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PHNOM PENH, Cambodia (AP) — A Cambodian court sentenced an Australian woman and two Cambodian associates to one and a half years in prison Thursday for providing commercial surrogacy services in the country.
Cambodia banned commercial surrogacy last year after becoming a popular destination for would-be parents seeking women to give birth to their children.
Tammy Davis-Charles, who was arrested in November, appeared stunned as the judge read the guilty verdict and sentence on Thursday. Wearing orange prison clothes, she cried as she was led out of the courtroom and did not take questions from the media.
One of her associates, Samrith Chan Chakrya, who served as an interpreter for Davis-Charles, cried when she heard the verdict and said she would appeal.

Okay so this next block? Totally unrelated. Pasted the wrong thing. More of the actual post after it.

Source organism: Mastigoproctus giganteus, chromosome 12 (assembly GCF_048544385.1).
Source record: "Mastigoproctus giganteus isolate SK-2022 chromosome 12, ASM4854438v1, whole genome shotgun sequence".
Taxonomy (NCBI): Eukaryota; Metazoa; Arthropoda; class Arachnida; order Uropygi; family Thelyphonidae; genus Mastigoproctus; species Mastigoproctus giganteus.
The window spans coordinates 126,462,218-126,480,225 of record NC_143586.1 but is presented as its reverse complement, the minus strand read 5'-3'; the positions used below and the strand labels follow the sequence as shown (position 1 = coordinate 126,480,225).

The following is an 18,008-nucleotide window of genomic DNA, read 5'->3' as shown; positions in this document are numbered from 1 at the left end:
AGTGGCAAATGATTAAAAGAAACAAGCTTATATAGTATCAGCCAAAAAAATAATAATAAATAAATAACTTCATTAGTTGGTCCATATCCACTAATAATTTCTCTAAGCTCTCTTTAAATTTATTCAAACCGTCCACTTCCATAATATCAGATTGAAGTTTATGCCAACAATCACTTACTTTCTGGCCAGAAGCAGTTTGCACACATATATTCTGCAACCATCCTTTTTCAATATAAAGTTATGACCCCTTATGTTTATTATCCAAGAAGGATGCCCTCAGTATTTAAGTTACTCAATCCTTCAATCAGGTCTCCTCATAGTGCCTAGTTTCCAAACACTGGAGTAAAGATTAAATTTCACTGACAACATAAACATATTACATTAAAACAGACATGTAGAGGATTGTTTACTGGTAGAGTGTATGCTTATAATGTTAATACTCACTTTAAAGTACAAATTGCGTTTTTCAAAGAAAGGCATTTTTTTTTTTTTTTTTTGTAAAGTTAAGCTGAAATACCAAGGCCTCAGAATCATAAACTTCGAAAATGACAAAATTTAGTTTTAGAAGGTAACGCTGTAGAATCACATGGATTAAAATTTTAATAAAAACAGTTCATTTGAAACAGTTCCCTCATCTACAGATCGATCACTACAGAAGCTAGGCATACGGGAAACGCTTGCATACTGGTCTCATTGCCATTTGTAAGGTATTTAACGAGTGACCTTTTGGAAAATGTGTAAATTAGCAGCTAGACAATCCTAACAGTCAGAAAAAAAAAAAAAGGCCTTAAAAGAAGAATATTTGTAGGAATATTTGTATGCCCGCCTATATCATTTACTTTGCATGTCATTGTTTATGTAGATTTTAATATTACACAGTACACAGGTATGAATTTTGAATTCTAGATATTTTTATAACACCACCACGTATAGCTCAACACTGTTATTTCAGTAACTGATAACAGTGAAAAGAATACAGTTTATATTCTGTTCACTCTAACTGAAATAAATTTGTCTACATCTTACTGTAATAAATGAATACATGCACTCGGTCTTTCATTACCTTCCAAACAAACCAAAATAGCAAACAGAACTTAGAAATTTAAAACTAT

The court also ordered Davis-Charles to pay 4 million riel — about $1,000 USD — in fines to the state. The Cambodian defendants were fined 2 million riel ($500 USD) each.
Davis-Charles has said in previous court appearances that she has "lost everything" since her arrest and wants to be reunited with her family in Australia, including her 5-year-old twin sons.
She has said she launched her business in Cambodia only after consulting three local lawyers who assured her the clinic was legal. The surrogates were paid $10,000 for each pregnancy, she has said.
Judge Sor Lina said there was sufficient evidence to convict the three. The judge said Davis-Charles was "aware that launching surrogacy services was illegal in Cambodia but she continued working and convincing Cambodian women to be surrogate mothers."
Developing countries are popular for surrogacy because costs are much lower than in nations such as the United States and Australia, where surrogate services are around $150,000. The surrogacy business boomed in Cambodia after it was put under tight restrictions in neighboring Thailand. There also were crackdowns in India and Nepal.
After Cambodia's crackdown, the trade has shifted to neighboring Laos.
During the trial, several Cambodian women who served as surrogates said they were not coerced.